Yesterday as I drove home from work I was reminded of a moment some six years ago. It was a weeknight and I was gathered with friends in a room of our church's ministry center (office space near campus) following our small group meeting that evening. At one point conversation turned unexpectedly to reciting poems we could recall from memory. Most of the poetry I and my friends could remember was lighthearted and silly (I, for instance, repeated what I could remember of the Calvin and Hobbes poem A Nauseous Nocturne I once performed in middle school).
But my attention that night was riveted by a particular warm-eyed young man who quietly recited the words of a Robert Lowell poem about conscientious objection.
For months I had been quietly trying to hide my developing crush on the handsome young man who that night recited the lines of Memories of West Street and Lepke. That night, as he carefully recalled these moving words, my admiration for the young man deepened. As the idle chatter of my friends that night died down to listen, all I could hear was him speaking and my heart beating. And, perhaps for the first time since meeting the young man, my heart lept. Butterflies. Heartthrobs.
Two nights ago, my heart throbbed again as I kissed that man goodbye and departed for the workweek. I am far deeper in love with that man now than I was that night six years ago, and the butterflies and heartthrobs keep coming. But I enjoy reminiscing about when the first heartthrobs happened.
Only teaching on Tuesdays, book-worming
in pajamas fresh from the washer each morning,
I hog a whole house on Boston's
"hardly passionate Marlborough Street,"
where even the man
scavenging filth in the back alley trash cans,
has two children, a beach wagon, a helpmate,
and is "a young Republican."
I have a nine months' daughter,
young enough to be my granddaughter.
Like the sun she rises in her flame-flamingo infants' wear.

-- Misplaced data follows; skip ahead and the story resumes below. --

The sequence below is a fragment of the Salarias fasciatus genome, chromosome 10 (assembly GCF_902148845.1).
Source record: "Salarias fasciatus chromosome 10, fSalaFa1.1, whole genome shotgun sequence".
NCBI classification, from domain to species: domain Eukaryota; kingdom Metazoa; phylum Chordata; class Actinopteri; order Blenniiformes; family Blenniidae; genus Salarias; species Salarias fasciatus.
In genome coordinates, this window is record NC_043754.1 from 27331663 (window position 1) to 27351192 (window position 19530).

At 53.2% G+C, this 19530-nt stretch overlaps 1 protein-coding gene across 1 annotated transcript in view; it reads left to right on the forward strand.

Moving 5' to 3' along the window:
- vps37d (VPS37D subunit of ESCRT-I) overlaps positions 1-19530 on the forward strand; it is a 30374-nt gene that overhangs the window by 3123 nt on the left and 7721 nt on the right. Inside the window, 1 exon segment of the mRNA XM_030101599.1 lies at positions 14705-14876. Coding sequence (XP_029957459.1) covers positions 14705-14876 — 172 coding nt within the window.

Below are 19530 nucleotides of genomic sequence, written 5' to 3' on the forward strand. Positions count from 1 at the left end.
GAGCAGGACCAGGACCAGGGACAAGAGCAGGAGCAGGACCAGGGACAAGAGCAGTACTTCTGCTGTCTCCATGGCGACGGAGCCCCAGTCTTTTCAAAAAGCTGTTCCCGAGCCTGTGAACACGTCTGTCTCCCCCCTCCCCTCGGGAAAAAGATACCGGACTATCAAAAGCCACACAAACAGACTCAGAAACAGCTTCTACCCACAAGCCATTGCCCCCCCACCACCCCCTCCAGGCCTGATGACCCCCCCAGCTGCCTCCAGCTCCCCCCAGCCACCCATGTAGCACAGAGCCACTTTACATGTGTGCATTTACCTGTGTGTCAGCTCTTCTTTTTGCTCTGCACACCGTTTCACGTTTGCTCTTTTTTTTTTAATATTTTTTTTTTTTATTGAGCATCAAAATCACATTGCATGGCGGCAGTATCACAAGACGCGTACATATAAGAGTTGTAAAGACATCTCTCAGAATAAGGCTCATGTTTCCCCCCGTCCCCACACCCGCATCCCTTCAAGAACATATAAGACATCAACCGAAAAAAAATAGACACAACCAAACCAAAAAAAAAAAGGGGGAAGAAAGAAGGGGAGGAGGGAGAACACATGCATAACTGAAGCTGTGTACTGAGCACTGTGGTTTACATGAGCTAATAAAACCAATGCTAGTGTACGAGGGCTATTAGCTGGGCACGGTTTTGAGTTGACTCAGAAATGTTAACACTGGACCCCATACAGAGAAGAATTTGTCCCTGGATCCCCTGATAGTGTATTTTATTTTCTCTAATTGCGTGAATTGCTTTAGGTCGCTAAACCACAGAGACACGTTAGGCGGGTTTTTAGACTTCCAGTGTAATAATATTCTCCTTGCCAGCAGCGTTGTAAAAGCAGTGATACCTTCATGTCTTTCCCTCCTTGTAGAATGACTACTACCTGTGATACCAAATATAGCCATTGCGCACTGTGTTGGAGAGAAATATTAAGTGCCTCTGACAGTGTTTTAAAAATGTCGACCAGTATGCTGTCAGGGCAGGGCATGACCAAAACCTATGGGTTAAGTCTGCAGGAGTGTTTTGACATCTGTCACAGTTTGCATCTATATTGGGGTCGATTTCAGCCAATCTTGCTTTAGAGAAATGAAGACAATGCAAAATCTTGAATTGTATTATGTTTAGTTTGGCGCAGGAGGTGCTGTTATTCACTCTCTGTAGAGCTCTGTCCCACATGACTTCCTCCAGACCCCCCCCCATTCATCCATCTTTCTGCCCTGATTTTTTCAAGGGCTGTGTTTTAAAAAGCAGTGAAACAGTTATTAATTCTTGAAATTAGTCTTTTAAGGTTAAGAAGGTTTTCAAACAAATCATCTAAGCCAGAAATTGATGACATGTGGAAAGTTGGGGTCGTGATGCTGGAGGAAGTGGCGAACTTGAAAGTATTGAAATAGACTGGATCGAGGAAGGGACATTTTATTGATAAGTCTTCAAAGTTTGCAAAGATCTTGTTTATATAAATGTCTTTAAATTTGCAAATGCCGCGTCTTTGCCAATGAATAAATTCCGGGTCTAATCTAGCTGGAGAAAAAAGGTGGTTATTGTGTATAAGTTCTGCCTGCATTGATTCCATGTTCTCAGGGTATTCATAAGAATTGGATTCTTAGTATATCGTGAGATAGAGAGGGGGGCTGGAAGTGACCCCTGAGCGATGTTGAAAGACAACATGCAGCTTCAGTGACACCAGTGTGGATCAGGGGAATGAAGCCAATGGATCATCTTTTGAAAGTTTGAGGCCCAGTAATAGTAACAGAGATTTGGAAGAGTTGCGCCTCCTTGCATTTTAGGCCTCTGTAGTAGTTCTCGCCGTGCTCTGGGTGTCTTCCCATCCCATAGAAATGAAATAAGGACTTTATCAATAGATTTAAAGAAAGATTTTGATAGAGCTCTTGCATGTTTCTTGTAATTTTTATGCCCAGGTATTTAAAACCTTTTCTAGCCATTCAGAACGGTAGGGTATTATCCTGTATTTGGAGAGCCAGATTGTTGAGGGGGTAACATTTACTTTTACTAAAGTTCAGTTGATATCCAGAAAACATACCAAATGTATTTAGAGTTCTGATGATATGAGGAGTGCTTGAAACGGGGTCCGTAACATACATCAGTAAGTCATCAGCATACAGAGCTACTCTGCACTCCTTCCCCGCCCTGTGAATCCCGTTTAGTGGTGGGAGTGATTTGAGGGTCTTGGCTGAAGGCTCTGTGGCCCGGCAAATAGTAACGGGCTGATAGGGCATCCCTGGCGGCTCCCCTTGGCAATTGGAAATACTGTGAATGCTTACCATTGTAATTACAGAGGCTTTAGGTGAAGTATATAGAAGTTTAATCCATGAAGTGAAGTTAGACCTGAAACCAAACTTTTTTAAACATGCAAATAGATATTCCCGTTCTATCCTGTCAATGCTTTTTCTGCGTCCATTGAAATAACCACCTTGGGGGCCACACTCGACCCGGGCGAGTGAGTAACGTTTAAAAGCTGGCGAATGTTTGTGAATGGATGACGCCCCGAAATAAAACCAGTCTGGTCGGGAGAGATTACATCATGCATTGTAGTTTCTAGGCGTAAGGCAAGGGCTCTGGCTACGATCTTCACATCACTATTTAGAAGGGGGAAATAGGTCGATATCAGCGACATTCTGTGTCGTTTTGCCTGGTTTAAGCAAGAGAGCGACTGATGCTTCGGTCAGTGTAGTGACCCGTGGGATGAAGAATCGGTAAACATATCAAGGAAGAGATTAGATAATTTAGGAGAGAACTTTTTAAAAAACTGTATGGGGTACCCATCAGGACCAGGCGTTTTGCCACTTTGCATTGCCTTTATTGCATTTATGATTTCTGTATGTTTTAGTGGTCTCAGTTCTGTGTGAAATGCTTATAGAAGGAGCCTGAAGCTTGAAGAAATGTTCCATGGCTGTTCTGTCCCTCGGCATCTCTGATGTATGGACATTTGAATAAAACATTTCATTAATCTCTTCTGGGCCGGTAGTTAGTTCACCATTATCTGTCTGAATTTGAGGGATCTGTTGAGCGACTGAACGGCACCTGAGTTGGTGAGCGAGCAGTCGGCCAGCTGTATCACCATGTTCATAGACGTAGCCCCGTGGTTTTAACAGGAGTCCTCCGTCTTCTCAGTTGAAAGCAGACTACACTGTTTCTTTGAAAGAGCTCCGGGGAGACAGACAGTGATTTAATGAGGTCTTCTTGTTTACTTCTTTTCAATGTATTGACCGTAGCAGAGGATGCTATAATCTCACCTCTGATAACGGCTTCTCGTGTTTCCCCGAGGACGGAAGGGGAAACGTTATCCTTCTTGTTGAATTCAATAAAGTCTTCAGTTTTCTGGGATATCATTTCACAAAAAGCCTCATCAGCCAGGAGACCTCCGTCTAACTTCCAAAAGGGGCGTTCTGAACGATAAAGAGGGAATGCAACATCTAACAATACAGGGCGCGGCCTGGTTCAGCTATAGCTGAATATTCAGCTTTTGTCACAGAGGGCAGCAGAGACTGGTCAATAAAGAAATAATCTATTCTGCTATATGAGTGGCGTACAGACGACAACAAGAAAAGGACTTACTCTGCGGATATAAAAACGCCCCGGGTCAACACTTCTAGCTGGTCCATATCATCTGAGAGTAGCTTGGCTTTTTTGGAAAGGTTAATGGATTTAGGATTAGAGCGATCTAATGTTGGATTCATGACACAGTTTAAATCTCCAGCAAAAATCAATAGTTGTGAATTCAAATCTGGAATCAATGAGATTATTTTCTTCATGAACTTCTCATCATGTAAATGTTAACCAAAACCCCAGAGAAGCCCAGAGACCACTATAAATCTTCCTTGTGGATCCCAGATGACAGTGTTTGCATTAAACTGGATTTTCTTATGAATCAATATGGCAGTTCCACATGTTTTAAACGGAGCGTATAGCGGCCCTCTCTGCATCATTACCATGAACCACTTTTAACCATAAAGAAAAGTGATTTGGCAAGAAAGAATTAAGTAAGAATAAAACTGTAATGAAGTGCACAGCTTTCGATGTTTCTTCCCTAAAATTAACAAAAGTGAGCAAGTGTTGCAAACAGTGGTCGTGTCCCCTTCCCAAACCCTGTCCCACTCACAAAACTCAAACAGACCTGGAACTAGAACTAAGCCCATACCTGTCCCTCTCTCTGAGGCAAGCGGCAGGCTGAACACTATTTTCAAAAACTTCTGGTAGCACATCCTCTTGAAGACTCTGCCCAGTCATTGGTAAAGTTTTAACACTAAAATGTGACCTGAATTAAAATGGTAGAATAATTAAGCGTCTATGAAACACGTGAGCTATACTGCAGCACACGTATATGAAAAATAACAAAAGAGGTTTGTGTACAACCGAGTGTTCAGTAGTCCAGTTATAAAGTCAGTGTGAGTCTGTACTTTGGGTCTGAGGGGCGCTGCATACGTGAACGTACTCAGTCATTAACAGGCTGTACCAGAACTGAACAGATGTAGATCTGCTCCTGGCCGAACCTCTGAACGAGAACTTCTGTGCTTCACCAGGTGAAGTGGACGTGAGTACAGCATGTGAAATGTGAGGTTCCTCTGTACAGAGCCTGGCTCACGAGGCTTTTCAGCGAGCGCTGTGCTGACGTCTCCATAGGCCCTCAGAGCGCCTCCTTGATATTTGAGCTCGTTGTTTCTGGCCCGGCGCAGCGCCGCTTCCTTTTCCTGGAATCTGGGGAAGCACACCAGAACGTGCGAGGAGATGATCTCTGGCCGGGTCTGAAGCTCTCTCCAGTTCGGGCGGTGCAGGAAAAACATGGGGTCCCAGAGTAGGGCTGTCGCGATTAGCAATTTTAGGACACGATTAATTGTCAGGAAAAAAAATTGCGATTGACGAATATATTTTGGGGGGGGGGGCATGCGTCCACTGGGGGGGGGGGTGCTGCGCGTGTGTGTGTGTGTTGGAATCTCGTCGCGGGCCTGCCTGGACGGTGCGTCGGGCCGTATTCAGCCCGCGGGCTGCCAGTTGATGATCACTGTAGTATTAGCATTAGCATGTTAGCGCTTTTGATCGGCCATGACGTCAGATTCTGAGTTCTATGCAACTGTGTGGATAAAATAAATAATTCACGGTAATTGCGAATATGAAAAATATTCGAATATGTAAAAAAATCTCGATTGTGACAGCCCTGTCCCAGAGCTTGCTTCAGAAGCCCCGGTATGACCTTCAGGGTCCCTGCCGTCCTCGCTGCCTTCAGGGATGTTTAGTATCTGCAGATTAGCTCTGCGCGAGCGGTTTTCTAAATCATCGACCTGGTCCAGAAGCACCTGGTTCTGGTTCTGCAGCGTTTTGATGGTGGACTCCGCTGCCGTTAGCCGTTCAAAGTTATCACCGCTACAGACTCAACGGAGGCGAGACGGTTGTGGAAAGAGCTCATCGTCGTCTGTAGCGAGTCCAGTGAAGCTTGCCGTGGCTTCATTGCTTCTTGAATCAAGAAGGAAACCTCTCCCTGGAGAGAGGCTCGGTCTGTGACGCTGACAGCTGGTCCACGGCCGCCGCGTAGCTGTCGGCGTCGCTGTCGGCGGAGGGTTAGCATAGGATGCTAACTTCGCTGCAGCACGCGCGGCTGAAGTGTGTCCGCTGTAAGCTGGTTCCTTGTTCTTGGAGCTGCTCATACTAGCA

These are the tranquilized Fifties,
and I am forty. Ought I to regret my seedtime?
I was a fire-breathing Catholic C.O.,
and made my manic statement,
telling off the state and president, and then
sat waiting sentence in the bull pen
beside a negro boy with curlicues
of marijuana in his hair.
Given a year,
I walked on the roof of the West Street Jail, a short
enclosure like my school soccer court,
and saw the Hudson River once a day
through sooty clothesline entanglements
and bleaching khaki tenements.
Strolling, I yammered metaphysics with Abramowitz,
a jaundice-yellow ("it's really tan")
and fly-weight pacifist,
he wore rope shoes and preferred fallen fruit.
He tried to convert Bioff and Brown,
the Hollywood pimps, to his diet.
Hairy, muscular, suburban,
wearing chocolate double-breasted suits,
they blew their tops and beat him black and blue.
I was so out of things, I'd never heard
of the Jehovah's Witnesses.
"Are you a C.O.?" I asked a fellow jailbird.
"No," he answered, "I'm a J.W."
He taught me the "hospital tuck,"
and pointed out the T-shirted back
of Murder Incorporated's Czar Lepke,
there piling towels on a rack,
or dawdling off to his little segregated cell full
of things forbidden to the common man:
a portable radio, a dresser, two toy American
flags tied together with a ribbon of Easter palm.
Flabby, bald, lobotomized,
he drifted in a sheepish calm,
where no agonizing reappraisal
jarred his concentration on the electric chair
hanging like an oasis in his air
of lost connections. . . .